The Development of Gesture in
Hearing and Deaf Children
Virginia Volterra, Jana M. Iverson, & Marianna Castrataro
In this chapter, we present a survey of the current body of knowledge on the role of gesture in the development of language by hearing and deaf children. Our goal is to demonstrate how variation in the type of linguistic input to which children are exposed influences the extent to which the manual modality is employed for communicative purposes and assumes linguistic properties. To this end, we present evidence from research on children who vary widely in the nature and organization of the input to which they are exposed.
The chapter is organized into five sections. The first three focus on hearing children exposed to gestural input of varying degrees of complexity. Thus, we begin by describing the development of gesture in children exposed only to speech and follow this with a discussion of gesture in children exposed to speech with enhanced gestural input. We then consider instances in which children are simultaneously exposed to spoken and signed linguistic input. In the final two sections, we focus on deaf children who vary in terms of their access to sign language input. We first discuss research regarding the use of gesture by deaf children with no sign language input, and we then review what is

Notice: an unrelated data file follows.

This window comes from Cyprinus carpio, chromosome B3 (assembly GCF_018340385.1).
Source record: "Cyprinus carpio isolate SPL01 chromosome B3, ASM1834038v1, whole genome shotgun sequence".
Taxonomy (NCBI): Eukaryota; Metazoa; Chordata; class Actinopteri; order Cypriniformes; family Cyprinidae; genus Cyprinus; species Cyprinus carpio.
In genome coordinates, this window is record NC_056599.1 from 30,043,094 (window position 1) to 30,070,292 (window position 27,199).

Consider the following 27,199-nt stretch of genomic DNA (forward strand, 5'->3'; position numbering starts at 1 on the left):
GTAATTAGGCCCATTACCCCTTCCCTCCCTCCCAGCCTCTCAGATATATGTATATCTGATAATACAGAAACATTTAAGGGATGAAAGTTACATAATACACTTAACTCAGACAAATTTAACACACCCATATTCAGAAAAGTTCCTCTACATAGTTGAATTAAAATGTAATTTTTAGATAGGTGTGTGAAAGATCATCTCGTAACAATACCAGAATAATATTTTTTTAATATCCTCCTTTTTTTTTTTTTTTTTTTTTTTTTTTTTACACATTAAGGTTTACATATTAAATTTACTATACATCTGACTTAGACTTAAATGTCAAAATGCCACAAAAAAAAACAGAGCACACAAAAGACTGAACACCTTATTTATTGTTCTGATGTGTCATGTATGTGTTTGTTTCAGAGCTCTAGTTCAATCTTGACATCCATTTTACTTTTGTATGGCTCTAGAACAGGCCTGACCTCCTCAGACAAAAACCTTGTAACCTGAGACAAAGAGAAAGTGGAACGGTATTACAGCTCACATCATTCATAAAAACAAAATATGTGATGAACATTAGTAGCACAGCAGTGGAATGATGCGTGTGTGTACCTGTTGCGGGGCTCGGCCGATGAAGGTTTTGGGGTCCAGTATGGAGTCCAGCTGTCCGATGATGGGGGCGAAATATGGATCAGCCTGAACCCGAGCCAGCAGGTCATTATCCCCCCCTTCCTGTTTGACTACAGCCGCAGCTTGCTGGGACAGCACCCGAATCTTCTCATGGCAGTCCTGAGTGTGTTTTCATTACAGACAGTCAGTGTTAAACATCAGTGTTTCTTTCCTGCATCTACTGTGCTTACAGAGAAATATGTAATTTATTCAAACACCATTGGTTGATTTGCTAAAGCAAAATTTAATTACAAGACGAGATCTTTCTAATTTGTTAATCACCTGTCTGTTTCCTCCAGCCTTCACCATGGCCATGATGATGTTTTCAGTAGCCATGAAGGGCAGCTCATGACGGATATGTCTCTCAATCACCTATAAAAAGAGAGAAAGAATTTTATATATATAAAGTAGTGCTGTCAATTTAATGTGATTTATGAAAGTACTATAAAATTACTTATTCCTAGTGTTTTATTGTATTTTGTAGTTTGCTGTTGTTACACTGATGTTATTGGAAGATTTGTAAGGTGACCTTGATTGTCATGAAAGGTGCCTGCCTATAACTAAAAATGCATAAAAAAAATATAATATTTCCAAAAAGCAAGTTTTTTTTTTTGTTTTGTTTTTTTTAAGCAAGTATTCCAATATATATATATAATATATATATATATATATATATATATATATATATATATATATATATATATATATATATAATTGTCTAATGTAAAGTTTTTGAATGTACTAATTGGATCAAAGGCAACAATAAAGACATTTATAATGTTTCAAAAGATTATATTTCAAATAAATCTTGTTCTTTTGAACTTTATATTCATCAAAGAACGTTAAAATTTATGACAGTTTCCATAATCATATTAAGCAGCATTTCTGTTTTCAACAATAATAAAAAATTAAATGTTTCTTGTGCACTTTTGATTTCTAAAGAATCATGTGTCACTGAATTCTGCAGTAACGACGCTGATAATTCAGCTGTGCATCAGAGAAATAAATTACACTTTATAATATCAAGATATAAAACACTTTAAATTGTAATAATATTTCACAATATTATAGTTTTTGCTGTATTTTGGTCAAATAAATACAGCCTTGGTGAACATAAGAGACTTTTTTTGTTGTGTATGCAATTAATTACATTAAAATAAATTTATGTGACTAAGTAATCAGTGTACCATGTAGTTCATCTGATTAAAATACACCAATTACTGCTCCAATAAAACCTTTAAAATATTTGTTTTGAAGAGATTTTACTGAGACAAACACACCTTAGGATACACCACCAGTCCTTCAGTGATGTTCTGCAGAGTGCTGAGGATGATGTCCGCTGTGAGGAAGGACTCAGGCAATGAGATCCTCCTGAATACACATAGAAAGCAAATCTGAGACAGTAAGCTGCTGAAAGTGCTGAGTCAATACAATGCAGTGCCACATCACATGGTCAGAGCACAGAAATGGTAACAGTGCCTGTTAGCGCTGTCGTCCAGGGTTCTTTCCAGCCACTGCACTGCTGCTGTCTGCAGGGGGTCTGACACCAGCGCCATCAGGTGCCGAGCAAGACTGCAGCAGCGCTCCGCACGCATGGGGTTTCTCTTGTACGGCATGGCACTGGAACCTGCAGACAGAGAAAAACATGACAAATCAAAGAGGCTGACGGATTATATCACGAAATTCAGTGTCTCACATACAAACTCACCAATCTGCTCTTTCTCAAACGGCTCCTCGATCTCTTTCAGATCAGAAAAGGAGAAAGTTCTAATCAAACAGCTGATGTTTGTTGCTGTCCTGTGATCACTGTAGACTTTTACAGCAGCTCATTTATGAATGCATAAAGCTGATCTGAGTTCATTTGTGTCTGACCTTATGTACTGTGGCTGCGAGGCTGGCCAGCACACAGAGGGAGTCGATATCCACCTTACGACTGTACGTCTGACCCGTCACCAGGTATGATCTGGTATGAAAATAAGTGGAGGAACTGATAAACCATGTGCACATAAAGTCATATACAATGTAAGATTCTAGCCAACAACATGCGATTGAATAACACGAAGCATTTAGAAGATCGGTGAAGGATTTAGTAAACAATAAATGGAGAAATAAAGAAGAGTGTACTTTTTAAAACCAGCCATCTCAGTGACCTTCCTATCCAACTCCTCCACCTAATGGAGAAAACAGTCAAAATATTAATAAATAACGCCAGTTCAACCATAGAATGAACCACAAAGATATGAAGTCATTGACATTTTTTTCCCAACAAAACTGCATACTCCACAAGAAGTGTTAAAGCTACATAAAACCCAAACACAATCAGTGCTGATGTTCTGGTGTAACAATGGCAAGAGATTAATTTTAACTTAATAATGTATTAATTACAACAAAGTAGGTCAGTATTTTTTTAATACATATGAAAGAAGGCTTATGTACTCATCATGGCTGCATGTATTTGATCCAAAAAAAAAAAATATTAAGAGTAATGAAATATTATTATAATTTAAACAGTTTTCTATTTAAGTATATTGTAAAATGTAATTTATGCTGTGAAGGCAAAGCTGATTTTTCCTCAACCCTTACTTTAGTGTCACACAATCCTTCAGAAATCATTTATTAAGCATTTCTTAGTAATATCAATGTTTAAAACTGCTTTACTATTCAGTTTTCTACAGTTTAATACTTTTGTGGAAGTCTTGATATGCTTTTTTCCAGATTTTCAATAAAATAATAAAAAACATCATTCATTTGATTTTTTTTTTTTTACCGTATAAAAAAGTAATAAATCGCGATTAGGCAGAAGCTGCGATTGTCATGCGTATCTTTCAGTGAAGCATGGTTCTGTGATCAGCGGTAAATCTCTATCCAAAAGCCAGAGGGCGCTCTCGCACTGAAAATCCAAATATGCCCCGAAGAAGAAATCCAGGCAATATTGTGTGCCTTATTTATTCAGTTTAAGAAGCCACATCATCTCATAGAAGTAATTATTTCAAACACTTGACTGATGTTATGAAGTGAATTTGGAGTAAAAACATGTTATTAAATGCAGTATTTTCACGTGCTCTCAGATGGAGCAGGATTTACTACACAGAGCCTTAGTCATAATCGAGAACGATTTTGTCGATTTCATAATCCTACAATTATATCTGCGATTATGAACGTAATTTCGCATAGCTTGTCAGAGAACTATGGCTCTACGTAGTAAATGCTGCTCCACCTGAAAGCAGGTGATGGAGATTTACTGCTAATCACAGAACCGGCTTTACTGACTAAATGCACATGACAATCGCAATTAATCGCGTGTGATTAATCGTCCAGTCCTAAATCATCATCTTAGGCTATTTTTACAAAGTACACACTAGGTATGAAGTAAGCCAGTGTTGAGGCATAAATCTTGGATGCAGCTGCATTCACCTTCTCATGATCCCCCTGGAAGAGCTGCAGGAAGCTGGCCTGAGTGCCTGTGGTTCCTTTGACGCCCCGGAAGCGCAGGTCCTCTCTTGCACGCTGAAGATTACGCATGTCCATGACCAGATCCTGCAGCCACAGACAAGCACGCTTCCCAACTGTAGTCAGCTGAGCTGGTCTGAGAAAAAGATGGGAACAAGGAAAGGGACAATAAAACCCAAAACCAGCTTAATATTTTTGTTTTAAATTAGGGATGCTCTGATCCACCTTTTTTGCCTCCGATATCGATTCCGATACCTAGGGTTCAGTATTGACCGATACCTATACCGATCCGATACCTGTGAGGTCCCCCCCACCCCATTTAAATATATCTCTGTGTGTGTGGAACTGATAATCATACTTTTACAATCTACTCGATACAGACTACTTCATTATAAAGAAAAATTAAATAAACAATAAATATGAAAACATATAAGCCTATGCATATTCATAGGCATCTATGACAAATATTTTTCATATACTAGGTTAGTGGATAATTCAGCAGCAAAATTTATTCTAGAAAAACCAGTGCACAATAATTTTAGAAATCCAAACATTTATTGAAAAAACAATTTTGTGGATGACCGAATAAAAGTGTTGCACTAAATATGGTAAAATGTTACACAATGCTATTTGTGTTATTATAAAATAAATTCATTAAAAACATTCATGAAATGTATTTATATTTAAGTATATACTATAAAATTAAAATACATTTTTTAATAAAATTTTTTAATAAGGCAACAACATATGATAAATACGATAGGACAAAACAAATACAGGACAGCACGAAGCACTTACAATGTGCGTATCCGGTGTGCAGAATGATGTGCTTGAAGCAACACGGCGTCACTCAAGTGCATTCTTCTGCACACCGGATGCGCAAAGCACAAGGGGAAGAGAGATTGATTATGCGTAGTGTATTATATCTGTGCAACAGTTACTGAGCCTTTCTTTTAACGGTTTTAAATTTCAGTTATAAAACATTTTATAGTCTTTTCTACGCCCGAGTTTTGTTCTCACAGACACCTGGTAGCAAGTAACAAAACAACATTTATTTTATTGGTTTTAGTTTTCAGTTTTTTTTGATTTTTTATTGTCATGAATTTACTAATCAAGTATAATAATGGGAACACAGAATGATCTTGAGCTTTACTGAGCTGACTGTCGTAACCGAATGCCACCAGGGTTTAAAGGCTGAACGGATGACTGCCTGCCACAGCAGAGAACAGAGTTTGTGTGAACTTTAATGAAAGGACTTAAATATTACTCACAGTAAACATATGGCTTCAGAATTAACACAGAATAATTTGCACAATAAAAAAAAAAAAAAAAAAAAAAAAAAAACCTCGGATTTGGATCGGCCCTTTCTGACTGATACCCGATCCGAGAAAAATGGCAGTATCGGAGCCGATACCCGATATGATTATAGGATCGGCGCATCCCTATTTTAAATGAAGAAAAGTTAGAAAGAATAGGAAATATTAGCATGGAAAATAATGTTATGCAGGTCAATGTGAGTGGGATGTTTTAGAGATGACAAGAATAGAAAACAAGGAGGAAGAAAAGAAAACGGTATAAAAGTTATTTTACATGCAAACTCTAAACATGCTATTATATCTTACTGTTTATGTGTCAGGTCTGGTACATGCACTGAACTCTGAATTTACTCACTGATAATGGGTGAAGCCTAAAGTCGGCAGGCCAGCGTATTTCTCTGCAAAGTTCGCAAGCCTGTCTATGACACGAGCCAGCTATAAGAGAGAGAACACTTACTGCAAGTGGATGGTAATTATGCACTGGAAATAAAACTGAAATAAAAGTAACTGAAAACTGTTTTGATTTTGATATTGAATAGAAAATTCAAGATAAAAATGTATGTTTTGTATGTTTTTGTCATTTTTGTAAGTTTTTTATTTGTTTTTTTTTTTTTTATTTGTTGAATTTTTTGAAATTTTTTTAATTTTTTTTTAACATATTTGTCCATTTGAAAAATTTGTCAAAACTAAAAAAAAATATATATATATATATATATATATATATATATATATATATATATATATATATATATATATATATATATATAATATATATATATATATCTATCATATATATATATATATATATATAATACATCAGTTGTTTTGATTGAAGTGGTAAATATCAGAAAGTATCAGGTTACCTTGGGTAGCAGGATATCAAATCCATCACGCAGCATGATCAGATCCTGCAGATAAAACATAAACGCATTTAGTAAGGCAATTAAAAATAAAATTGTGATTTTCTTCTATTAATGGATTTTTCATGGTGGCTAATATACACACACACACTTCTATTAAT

1 Although the term "homesign" is usually adopted to refer to the gestural commu-
nication of deaf individuals who are not exposed to spoken or sign language (see Schick,
chap. 5, this volume), we avoid this term here because our focus is on the early stages of
communicative and linguistic development and similarities and differences with respect
to children (hearing and deaf) discussed in the other sections.